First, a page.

Mr. Mayo¶ applied Potassa Fusa over the trunks of the subcutaneous veins of the leg, affected with varix, in order to produce inflammation of the vein, with coagulation of the blood in it, and obliteration of the cavity. In some few instances, he observes, on the healing of the ulcer left by the separation of the eschar, no effect on the vein was observable; but in much the greater proportion, the vein became firm and hard, and its cavity was obliterated at the part where the issue had been made. He adds that he never witnessed phlebitis supervene, in following this practice. It is, however, rarely employed at present. The practice is not unattended with danger.

2169. In Eczema, solutions of Caustic Potash have been recommended as external applications by Hebra and Dr. T. M'Call Anderson.** The latter recommends that in the mildest cases, with only slight infiltration, gr. ij. of Potassa Fusa in Aq. fl. oz. j. be applied; but in more severe cases the strength of the solution may be increased to 5, 10, 20, or even 30 grains or more to the ounce. The solution should be applied with a broad brush, and should be washed off speedily with water. The stronger solutions should not be applied more than once a day. If it produce any manifest destruction of the skin, it has been applied of too great a strength, or been allowed to remain too long. In very obstinate cases, and where the eruption is very limited, Hebra sometimes uses a solution of gr. lx. of the Caustic Potash to Aq. fl. drs. ij., or even applies the solid caustic itself. This must be done, however, with the greatest circumspection, and the caustic must be washed off immediately.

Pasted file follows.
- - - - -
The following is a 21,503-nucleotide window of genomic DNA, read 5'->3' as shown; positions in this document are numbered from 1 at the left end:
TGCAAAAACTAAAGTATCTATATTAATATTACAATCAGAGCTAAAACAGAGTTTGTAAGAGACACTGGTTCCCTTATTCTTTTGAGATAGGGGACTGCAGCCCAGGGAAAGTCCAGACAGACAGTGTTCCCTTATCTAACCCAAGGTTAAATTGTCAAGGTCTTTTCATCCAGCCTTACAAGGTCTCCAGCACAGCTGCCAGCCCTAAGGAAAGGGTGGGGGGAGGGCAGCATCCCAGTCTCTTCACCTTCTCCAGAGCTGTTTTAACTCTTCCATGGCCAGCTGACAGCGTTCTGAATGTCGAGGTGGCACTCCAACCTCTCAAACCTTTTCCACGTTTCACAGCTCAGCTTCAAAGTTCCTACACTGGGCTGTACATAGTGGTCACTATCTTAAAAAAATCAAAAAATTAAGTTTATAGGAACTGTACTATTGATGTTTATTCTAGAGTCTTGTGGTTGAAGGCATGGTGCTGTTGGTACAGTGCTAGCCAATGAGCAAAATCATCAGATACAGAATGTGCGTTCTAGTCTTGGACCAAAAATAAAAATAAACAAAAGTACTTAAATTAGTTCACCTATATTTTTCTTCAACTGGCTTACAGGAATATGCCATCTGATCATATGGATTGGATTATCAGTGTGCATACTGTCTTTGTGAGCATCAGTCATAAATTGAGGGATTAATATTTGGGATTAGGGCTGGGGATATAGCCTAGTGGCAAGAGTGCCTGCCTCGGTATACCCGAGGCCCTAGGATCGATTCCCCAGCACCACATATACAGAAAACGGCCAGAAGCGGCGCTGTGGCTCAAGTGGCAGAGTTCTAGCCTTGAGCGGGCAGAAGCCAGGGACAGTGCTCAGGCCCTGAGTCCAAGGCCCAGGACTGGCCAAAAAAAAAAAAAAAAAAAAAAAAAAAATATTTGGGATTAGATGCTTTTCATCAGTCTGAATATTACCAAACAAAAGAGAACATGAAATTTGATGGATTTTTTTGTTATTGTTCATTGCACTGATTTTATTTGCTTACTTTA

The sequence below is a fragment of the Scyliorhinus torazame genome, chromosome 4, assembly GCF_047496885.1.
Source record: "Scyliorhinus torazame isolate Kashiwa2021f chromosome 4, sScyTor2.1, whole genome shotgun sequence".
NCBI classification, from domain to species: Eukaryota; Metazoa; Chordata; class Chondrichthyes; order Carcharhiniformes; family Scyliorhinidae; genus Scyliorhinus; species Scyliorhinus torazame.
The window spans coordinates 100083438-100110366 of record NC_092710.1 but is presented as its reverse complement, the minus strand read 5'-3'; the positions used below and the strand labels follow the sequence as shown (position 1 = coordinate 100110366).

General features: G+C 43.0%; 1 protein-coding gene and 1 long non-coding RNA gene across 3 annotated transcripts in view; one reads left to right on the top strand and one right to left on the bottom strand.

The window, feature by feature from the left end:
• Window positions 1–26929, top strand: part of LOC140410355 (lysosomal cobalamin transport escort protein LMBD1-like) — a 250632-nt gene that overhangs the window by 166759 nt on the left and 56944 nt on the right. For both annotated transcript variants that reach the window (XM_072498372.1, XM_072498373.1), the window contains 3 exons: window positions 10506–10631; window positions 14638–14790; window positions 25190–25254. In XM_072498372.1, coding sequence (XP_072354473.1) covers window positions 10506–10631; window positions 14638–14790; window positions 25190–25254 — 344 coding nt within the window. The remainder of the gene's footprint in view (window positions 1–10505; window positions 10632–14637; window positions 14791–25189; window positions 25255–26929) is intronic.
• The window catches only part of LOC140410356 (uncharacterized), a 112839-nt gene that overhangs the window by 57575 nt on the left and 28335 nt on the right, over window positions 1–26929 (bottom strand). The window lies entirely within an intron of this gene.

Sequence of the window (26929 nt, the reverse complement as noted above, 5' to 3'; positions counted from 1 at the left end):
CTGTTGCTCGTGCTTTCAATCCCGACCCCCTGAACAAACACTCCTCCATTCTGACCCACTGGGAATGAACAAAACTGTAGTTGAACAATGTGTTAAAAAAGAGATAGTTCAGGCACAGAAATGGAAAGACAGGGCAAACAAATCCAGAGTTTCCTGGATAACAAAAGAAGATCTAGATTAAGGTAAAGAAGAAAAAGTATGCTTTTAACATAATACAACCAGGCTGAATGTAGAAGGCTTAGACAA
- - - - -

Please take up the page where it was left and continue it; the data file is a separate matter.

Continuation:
* Lancet, July 15 and Aug. 5,1854. Med.-Chir. Trans., vol. ix. X Synopsis of Diseases of the Skin, p. 330.

§ Dub. Quart. Journ., Feb. 1851. || Archiv. Gen. de Med, April,

¶ Outlines of Human Pathology, p. 443.

** Med. Times and Gaz., July 11, 1863.